I go to the phone and call the RCMP. The fe­male voice at the other end is cheer­ful and en­cour­ag­ing. I am calm and give her a de­tailed de­scrip­tion. She tells me a car will be dis­patched. I am re­luc­tant to hang up, but I know I must. I must watch for the car. As I put down the phone, I am afraid to re­turn to my bed­room to change into street clothes. He may come back. He may have his friends with him. This time, I may not be so lucky.

A fi­esty home­owner

As I look down at my­self, stand­ing there in night­gown and slip­pers, I am dis­gusted at the level to which I have been re­duced by this un­known crea­ture. Twenty-five min­utes later the po­lice ve­hi­cle pulls up, the doors slam, the ques­tions be­gin, and I be­come a statis­tic.

Dad was quick off the mark with a yes, and mother, with some re­luc­tance, fi­nally agreed to let me go. Some­how or other I think she was a wee bit jeal­ous with all the at­ten­tion Betty was giv­ing me.

Felix owned one of the few cars in our neigh­bour­hood (Dad did not have a car). It was a shiny black Hud­son sedan. It had plush seats and large pas­sen­ger side win­dows. And wow-wee, I dis­cov­ered, it had a ra­dio, too.

With my p-jays in my duf­fel bag, tooth­brush, socks, sneak­ers and a va­ri­ety of other clean cloth­ing we headed off. Felix trav­elled along “the old road” — there was no Trans-Canada High­way. Car­bon­ear seemed such a long drive, about 75 miles, or about a four-hour jour­ney from the city, much of it over dirt roads that seemed to last for­ever. The ex­cite­ment was un­bear­able for an eight year old ( first-timer) to the bay.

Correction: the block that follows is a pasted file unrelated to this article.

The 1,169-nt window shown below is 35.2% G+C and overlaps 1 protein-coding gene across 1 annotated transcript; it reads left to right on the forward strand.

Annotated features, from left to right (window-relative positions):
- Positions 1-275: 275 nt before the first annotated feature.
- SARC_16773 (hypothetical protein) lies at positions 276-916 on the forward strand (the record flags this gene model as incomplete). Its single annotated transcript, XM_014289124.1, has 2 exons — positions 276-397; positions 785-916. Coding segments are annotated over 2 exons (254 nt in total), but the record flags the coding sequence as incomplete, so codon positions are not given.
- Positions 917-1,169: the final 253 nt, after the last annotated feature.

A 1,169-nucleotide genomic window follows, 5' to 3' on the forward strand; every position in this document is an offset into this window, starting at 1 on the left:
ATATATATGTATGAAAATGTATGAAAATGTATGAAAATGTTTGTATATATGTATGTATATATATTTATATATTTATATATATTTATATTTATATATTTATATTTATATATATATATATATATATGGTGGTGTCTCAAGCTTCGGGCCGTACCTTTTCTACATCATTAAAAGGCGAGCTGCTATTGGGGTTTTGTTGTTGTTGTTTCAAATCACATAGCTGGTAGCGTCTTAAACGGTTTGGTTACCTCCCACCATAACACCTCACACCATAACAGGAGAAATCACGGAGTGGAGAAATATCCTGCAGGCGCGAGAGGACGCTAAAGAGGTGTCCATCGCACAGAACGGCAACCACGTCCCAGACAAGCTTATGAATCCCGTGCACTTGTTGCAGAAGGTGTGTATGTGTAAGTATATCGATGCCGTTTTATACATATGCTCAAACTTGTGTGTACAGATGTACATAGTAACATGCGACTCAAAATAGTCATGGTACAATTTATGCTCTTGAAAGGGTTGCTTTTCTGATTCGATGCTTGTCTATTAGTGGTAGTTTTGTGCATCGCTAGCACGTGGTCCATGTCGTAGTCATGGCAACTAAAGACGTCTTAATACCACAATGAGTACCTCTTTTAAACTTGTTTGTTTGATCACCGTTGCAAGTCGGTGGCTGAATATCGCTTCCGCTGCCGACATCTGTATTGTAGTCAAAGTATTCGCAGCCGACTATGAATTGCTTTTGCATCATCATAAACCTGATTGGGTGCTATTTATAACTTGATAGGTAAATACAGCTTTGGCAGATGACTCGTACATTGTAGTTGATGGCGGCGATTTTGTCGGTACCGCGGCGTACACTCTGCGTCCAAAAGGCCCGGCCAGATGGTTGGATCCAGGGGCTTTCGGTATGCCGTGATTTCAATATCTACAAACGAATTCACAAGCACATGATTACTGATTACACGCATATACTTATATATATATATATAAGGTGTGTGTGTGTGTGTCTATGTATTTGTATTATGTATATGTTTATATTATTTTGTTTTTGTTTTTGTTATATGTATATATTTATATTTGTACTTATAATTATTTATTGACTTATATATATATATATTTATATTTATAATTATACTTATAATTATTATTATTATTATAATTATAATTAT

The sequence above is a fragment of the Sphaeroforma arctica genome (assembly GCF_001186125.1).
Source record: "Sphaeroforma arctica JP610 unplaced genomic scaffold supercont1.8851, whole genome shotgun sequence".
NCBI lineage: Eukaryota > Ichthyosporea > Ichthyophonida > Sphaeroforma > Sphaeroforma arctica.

A lit­tle snicker

It was along that route that I would hear for the first time about “Oly-rood” and “Hav-on­dale” — the light­hearted joke about the drop­ping of those Hs and As. Ev­ery time I drive through those com­mu­ni­ties nowa­days I still snicker.

Betty was quite a char­ac­ter and so much fun. She told me about the Seal Cove Dam and its cir­cu­lar flume (wa­ter con­duc­tor) that snaked its way along the hill to­wards Seal Cove’s three pond gul­lies, about the dis­ap­pear­ing church of Avon­dale, and about those c.o.d. turns (come over dar­ling’) still fas­ci­nat­ing to this day, and about Brazil’s Hill and Lassie Point, and the Til­ton blue­berry bar­rens and the fas­ci­nat­ing ship that looked like it went aground off Har­bour Grace — the old S.S. Kyle.